In Disney, characters only function by virtue of a suppression of real and concrete factors; that is, their personal history, their birth and death, and their whole development in between, as they grow and change. Since they are not engendered by any biological act, Disney characters may aspire to immortality: whatever apparent, momentary sufferings are inflicted upon them in the course of their adventures, they have been liberated, at least, from the curse of the body.

A Disney character comes ready-made, optimized to function eternally in the false worlds created for him. In the comics under examination, that world is a capitalist, imperialist vacuum. Capitalism is fundamentally prudish, obsessed with order, control, regulation. Rejection of biological origin neatly eliminates the messy reality of human interdependence and community. Imperialism inherently fears being beholden to someone or something external, precisely because that’s the relationship it imposes on everything around it. So, parentless as any product, Disney characters don’t owe anybody anything. They’re free to define themselves exclusively through their actions, however hollow those actions might ultimately be. This is one example among many in this slender little fulgurant. Donald Duck is literally packed with figurative explosives of equal brisance. For six chapters, Dorfman and Mattelart keep digging and dynamiting their way through the Disney mythos. Naturally, they attack the easy targets with scholastic thoroughness and writerly aplomb: the racism, sexism, and jingoism prevalent in Disney comics. But they go far beyond that and arrive at a diagnosis of the (very contagious) American Sickness:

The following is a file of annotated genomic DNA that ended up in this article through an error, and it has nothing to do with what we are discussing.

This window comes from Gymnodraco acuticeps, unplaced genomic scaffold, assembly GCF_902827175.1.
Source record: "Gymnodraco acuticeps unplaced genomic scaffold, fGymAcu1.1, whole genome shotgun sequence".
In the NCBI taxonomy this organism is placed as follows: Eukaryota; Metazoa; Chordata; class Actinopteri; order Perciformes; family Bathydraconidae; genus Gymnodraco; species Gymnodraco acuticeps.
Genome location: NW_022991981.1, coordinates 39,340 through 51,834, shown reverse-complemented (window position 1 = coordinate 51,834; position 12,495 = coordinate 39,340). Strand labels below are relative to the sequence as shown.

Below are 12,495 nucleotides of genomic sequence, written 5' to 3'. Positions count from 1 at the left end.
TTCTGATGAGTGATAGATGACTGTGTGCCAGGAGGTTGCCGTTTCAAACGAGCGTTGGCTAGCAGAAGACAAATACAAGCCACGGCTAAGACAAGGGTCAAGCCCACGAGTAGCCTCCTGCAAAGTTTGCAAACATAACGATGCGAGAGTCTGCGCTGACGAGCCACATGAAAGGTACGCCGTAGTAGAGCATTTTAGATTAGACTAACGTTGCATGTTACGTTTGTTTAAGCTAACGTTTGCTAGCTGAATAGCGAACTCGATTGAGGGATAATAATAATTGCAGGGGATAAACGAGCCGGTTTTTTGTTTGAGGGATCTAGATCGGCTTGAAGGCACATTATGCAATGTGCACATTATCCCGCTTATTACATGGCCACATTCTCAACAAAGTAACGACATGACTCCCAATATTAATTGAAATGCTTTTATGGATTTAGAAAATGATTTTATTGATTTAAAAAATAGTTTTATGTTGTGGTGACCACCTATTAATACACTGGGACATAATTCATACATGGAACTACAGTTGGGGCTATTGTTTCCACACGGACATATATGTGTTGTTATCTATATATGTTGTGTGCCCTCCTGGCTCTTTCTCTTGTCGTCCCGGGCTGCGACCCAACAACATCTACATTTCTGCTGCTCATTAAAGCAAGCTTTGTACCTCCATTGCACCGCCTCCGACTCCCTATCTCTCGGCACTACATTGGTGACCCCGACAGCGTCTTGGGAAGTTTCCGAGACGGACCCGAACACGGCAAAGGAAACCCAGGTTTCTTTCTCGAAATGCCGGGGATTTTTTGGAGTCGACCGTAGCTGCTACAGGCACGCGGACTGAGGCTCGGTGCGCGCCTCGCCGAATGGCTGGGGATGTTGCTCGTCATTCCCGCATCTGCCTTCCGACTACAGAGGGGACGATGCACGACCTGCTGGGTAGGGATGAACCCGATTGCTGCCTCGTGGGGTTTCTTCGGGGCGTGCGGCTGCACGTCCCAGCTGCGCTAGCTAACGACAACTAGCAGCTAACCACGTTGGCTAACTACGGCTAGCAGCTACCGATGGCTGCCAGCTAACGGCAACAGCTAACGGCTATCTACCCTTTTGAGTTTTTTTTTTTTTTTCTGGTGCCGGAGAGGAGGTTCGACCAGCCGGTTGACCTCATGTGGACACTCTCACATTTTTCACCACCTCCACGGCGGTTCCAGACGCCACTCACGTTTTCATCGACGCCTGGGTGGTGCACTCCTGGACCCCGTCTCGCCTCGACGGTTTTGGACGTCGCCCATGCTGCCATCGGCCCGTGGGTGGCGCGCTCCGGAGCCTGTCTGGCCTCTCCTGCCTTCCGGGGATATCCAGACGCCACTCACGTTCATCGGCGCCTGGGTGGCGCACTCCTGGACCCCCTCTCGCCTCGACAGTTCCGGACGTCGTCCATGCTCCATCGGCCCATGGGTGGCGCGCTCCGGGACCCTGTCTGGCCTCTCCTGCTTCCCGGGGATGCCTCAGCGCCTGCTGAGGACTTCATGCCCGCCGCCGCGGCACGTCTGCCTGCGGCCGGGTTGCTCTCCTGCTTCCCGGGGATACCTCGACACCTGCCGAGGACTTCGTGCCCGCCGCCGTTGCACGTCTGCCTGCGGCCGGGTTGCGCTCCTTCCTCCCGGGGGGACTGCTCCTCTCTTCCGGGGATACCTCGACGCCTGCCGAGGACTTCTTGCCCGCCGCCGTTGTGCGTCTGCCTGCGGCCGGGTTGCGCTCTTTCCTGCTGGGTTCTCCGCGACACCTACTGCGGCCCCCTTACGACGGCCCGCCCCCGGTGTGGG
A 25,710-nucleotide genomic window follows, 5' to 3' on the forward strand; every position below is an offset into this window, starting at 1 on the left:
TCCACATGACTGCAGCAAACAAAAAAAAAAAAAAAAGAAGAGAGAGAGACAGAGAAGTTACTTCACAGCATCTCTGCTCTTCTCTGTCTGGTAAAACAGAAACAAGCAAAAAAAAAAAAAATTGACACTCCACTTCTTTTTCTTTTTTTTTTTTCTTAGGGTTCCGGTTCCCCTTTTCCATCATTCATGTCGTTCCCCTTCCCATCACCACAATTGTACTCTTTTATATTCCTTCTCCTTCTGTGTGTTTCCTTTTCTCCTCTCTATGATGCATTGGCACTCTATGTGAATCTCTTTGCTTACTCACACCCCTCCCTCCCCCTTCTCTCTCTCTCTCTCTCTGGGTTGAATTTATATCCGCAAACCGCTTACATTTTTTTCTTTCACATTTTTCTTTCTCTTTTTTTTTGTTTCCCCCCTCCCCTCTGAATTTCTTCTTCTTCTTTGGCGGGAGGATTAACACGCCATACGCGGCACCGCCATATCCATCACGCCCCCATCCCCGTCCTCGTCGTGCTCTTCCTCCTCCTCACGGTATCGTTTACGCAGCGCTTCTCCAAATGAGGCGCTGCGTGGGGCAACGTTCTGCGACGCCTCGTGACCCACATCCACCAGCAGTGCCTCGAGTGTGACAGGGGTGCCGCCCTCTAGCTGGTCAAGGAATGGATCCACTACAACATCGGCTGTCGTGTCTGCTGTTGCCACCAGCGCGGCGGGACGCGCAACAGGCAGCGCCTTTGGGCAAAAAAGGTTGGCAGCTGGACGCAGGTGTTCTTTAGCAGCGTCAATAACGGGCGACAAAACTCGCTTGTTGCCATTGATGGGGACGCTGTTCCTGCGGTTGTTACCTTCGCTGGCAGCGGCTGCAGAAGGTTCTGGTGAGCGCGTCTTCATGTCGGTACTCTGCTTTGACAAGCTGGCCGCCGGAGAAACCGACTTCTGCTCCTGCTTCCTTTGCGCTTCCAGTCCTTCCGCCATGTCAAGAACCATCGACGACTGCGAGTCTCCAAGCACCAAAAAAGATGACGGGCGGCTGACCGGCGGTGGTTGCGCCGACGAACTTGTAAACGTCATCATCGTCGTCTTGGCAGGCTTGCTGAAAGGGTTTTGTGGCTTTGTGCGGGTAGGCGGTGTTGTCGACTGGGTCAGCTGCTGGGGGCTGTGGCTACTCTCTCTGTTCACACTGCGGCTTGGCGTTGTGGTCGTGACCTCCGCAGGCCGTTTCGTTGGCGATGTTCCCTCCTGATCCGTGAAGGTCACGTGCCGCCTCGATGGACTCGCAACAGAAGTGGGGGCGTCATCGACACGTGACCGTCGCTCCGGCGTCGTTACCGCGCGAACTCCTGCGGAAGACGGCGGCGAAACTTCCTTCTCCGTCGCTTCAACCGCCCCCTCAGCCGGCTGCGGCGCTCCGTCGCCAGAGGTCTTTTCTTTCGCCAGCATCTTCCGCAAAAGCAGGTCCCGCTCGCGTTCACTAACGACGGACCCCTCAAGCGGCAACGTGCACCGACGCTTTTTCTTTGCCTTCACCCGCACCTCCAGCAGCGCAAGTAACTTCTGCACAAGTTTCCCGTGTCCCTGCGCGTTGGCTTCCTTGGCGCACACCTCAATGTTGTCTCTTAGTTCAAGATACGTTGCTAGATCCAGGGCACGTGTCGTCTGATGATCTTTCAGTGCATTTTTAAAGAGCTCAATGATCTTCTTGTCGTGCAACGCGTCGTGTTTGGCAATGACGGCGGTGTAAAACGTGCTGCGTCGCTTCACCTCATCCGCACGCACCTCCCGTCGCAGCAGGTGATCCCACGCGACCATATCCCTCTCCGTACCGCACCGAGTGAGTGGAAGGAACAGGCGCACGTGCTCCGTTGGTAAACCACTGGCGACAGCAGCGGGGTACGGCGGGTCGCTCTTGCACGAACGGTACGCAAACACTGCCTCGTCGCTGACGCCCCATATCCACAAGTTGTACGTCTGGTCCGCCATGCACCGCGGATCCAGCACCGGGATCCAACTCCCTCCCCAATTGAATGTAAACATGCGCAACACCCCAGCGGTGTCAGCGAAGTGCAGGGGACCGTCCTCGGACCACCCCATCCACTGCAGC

The threat [of the comics to Chile] derives not so much from their embodiment of the ‘American Way of Life,’ as that of the ‘American Dream of Life.’ It is the manner in which the U.S. dreams and redeems itself, then imposes that dream upon others for its own salvation, which poses the danger for the dependent countries.

That dream is one of Innocence, a vision of eternal, misremembered childhood simplicity projected by prudish, frightened, powerful adults. The American impulse careers manically toward simplicity, a reduction of everything to Good or Bad, Positive or Negative, Profit or Deficit, Winner or Loser. And as an imperialist force, when its binary worldview doesn’t map onto reality, it’s the fault of the franchisee, not the franchiser. This, Donald Duck says, is the central falsity of Disney, as dangerous as a hundred other American fantasies: the Noble Loner, the War Worth Fighting, the Good Cop.

In Chile, Disney, like the US, is an invasive species. What crosses borders as an innocent entertainment is in fact a foreign contagion working to assimilate the local hosts. This happens literally as well as figuratively. Disney comics are subcontracted to domestic printers and writers. Thus, in 1974, a year after Pinochet’s junta took over, there was this explicitly pro-violence, anti-Allende Disney comic in the Chile Monitor: